How the RSC brought theatre to life through its digital production of The Tempest

The Royal Shakespeare Company has combined a traditional set with projection mapping and avatar technology to create a live, virtual reality experience for its latest production. We speak to the theatre company’s design director about treading new territory in stage design.

How Royal Shakespeare Company designed The Tempest from Design Week on Vimeo.

The Royal Shakespeare Company (RSC) recently opened its latest production of magical play The Tempest, which combines the use of a physical set, on-stage actors and digital technology to enhance the audience’s experience.

The RSC has worked with digital studio Imaginarium Studios and has collaborated with tech company Intel to “find a new and exciting way” of presenting the magic and alchemy in Shakespeare’s classic play, explains RSC design director Stephen Brimson Lewis.

Three-dimensional viewing for “immersive” experience

The show combines majestic, architected stage props – such as a giant, rotting ship hull that mirrors the look of Tudor ship the Mary Rose – with projections and an avatar to create a three-dimensional, “immersive” experience for viewers.

Based within the RSC’s Stratford-Upon-Avon Royal Shakespeare Theatre, the audience are positioned on all three sides of the stage. “They already have a three-dimensional, ultra HD experience,” says Brimson Lewis. “People see the play from many viewing angles so we couldn’t project on flat screens.”

The RSC’s set designers created two main physical structures which are used as canvasses to create a panoramic, digital experience. The Vortex is a circular, central structure made out of black mosquito net, which reaches the roof and is used to project scenes such as storm clouds and The Tempest’s famous island setting on. The Cloud is a smaller piece of netting, which flies around and tracks the theatre space, and has the avatar of whimsical, spirit character Ariel projected onto it.

“Dialogue” between actor and avatar

“Previously, holograms have been dependant on a single viewing angle, using something called Pepper’s Ghost,” says Brimson Lewis. “This has been used in pop concerts, for example to bring Michael Jackson or Tupac back to life, and the audience have to all sit at one angle. We’ve done it so you can see projections 360 degrees around the set – it makes the experience much more immersive.”

Projections are also used to make the audience feel trapped within the structure of the giant ship on stage. The tiered galleries of the theatre mirror the decks of the ship so that the audience feel they are sat within the ship itself, and can “feel and hear” water rushing around them when the ship “floods”.

The use of avatars is also a key part of the performance – but real-life actors aren’t neglected, says Brimson Lewis. The actor playing Ariel on stage wears a motion capture suit, and throughout the play there is a “dialogue” between actor and avatar, switching between the two as Ariel – a spirit within the play – appears and disappears according to Shakespeare’s stage directions.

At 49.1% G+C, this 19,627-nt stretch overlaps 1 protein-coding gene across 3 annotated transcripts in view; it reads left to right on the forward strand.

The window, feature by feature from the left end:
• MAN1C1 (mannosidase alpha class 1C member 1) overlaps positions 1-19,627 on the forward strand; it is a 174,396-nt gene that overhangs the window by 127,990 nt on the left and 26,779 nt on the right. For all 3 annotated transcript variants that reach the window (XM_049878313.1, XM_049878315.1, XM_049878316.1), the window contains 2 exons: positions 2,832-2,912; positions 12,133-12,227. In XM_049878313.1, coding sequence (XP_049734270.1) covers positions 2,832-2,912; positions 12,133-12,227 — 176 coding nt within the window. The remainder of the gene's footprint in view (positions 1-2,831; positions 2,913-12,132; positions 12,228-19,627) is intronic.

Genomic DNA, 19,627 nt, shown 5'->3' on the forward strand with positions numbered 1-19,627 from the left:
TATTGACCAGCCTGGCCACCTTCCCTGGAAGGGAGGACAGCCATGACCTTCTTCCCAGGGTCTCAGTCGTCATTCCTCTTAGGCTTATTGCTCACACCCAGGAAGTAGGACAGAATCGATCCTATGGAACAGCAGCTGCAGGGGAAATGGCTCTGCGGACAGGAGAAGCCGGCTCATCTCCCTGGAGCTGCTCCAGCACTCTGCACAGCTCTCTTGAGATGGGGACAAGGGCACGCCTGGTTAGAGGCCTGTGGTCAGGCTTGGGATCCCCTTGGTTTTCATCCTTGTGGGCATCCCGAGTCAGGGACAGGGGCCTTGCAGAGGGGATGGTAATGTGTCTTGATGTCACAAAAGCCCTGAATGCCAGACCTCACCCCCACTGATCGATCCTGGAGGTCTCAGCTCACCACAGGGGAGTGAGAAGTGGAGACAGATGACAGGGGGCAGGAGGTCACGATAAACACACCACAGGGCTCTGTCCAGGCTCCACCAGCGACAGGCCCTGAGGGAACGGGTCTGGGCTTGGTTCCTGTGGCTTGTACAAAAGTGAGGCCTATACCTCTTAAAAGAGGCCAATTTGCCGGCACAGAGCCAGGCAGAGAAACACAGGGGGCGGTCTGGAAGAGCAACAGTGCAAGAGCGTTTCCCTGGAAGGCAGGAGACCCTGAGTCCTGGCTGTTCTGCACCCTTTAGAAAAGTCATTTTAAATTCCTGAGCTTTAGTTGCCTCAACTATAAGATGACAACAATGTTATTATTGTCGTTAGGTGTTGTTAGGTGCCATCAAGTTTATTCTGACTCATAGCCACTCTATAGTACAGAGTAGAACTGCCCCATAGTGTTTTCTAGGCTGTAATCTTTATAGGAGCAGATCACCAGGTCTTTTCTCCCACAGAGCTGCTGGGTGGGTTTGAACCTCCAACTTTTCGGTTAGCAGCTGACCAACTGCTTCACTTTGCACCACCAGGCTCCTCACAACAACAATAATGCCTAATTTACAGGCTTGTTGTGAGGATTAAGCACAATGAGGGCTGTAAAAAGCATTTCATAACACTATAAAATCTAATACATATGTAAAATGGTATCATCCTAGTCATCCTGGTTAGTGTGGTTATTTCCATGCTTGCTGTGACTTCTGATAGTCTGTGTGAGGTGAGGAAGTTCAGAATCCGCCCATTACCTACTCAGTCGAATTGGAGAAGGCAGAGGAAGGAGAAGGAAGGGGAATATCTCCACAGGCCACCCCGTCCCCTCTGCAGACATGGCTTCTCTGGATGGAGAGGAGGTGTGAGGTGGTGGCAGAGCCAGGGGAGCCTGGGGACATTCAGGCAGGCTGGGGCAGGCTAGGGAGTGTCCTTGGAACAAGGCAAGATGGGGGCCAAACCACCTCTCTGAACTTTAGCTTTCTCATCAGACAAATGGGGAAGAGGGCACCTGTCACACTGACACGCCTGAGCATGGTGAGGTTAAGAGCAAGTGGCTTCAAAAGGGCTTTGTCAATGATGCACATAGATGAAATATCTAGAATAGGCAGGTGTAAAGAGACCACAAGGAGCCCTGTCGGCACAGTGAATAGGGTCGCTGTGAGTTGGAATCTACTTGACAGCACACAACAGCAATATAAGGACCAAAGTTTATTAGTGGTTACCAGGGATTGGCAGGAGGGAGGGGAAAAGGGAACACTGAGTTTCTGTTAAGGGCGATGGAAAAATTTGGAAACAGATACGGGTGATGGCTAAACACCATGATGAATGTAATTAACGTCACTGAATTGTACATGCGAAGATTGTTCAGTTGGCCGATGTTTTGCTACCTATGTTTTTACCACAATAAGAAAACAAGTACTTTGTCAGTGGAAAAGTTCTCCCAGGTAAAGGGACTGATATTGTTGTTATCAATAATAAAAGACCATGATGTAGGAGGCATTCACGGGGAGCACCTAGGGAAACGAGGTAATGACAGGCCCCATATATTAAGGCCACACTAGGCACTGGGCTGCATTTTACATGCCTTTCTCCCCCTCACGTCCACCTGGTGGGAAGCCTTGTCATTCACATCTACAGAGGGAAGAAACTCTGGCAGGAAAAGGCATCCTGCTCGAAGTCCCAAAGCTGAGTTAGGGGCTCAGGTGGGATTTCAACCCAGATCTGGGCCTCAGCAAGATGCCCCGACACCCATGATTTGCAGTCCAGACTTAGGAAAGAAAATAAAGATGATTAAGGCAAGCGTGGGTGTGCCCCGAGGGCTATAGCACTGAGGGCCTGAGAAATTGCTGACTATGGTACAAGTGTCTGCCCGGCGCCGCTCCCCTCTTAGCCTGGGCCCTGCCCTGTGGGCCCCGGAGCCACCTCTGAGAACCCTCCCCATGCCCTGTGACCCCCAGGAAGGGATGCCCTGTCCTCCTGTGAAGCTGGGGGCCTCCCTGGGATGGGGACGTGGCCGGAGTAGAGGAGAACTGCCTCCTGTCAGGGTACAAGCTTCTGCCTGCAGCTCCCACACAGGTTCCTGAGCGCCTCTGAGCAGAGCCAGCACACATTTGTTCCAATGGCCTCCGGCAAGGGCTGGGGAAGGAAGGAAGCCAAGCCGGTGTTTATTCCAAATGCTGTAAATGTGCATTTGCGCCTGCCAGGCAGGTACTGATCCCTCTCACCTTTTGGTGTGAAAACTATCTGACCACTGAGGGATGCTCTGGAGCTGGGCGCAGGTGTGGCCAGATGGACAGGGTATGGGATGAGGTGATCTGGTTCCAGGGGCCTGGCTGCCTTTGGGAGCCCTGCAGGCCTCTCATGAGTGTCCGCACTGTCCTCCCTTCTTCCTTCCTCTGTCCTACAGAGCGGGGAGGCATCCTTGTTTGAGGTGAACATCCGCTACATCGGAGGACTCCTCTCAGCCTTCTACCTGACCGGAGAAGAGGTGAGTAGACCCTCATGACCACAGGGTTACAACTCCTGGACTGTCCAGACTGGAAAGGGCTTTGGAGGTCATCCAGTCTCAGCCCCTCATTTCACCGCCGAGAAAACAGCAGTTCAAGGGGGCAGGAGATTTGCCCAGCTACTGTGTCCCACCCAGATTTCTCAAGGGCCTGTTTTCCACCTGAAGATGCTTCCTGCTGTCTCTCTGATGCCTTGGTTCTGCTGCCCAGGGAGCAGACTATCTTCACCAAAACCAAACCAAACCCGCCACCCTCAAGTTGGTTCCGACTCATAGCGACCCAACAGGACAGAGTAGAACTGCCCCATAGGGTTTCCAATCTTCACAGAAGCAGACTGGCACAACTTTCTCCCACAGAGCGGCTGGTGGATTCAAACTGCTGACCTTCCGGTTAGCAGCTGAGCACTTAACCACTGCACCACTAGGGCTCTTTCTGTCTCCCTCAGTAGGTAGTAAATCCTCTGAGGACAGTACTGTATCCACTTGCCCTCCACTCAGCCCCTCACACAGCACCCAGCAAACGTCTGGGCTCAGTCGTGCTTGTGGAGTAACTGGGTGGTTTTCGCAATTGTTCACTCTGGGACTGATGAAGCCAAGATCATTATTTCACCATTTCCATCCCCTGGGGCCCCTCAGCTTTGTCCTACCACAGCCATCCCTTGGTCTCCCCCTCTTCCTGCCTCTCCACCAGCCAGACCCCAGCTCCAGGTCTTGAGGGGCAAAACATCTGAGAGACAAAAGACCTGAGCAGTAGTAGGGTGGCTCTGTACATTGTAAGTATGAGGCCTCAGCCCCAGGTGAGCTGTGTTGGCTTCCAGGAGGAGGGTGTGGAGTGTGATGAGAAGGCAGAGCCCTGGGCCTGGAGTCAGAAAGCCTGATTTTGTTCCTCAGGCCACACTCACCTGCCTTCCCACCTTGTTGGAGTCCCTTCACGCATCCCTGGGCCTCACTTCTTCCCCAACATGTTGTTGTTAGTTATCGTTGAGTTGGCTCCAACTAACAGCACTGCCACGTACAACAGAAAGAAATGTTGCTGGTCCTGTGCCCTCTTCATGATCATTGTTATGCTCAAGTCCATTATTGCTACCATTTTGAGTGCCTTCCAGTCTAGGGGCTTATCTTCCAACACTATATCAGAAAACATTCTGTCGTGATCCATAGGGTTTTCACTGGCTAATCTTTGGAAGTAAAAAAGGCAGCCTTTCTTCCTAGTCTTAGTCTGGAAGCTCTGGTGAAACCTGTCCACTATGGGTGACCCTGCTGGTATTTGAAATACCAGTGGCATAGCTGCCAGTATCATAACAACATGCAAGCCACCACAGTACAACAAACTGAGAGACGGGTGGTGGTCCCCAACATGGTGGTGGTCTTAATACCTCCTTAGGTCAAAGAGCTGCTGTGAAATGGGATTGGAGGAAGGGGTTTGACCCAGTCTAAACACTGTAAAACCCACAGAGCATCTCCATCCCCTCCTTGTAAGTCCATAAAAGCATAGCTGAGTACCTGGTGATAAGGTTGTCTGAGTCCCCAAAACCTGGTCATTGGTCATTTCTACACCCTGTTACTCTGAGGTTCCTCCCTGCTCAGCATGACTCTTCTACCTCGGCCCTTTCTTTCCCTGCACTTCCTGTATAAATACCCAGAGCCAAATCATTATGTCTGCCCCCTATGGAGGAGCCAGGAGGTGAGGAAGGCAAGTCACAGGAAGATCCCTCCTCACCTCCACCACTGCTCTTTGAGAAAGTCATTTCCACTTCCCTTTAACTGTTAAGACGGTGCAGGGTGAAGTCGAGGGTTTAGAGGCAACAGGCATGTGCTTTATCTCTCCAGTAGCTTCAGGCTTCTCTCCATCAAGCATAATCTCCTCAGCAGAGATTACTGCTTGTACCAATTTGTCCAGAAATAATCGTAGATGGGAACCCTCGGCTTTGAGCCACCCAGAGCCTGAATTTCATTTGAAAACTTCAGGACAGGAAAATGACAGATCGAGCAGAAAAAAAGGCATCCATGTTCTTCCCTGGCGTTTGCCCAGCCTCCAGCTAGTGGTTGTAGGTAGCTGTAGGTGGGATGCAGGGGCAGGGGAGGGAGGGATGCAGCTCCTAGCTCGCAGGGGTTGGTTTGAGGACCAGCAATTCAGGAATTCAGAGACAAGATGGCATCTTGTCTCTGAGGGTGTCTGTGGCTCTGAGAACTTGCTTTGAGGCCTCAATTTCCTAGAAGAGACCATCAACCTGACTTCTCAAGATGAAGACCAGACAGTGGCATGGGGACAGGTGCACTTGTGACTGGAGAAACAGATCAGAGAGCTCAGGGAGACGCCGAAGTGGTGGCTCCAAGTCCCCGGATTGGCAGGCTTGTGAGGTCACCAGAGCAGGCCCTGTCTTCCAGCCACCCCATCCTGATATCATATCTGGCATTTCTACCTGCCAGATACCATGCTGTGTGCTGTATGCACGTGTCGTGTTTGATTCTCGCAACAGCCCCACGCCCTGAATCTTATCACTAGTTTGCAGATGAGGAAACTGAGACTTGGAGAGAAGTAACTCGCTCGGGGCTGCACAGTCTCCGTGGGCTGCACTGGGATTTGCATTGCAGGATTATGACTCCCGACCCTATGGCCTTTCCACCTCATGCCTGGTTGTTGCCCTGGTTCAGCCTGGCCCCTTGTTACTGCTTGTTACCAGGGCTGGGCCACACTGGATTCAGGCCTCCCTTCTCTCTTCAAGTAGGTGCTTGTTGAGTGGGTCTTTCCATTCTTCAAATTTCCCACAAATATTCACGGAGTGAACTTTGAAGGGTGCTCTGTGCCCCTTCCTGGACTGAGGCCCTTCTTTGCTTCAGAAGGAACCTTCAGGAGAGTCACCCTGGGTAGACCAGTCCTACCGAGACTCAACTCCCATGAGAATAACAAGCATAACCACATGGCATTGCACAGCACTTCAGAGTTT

“I’m only doing what Shakespeare asked”

Projections are also used to create optical illusions with props and scenery on stage. Three-dimensional image mapping is used against a banquet table of food and drink props. The projected images enable the food to “disappear”, “turn to dust” or “burst into flames”. “Shakespeare’s stage directions order the food to disappear,” says Brimson Lewis. “I’m only doing what Shakespeare asked – but using some clever, technological tricks to do it.”

While the production treads into relatively undiscovered theatre territory with its “clever” tricks, old-hat tricks aren’t left behind. “We’re using some very old theatre techniques,” says Brimson Lewis. “Transformation gauzes, trap doors – things that would have been seen in Georgian theatre. We wanted to find ways to use technology to enhance the story – not devise a piece that was entirely about technology.”

RSC hopes to take “fear” out of using tech in set design

He adds that the interpretation of the play using digital tools is just a modern-day version of what would have been attempted originally.

“In Shakespeare’s day, all the technology available in the 17th century would have been used to create a one-off, huge spectacle,” he says.

“They’d use candles to focus and reflect light, use live animals and their own forms of automation. We’re not grafting this stuff onto the play – it was asking us to find new and exciting ways to present it. If there’s any legacy from this production, I hope it’ll take some of the fear out of using technology in a live theatre event.”

Watch our exclusive interview with Stephen Brimson Lewis on the RSC’s production of The Tempest in the video above.


The Tempest is currently running at the Royal Shakespeare Theatre, Stratford-Upon-Avon until 21 January 2017 and will run at the Barbican Theatre, London from 30 June – 18 August 2017. For more info, head to the RSC’s website.

The production will also be screened live to cinemas from 11 January. For full listings, head here.

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Photos © Topher McGrillis

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Photos © Gramafilm

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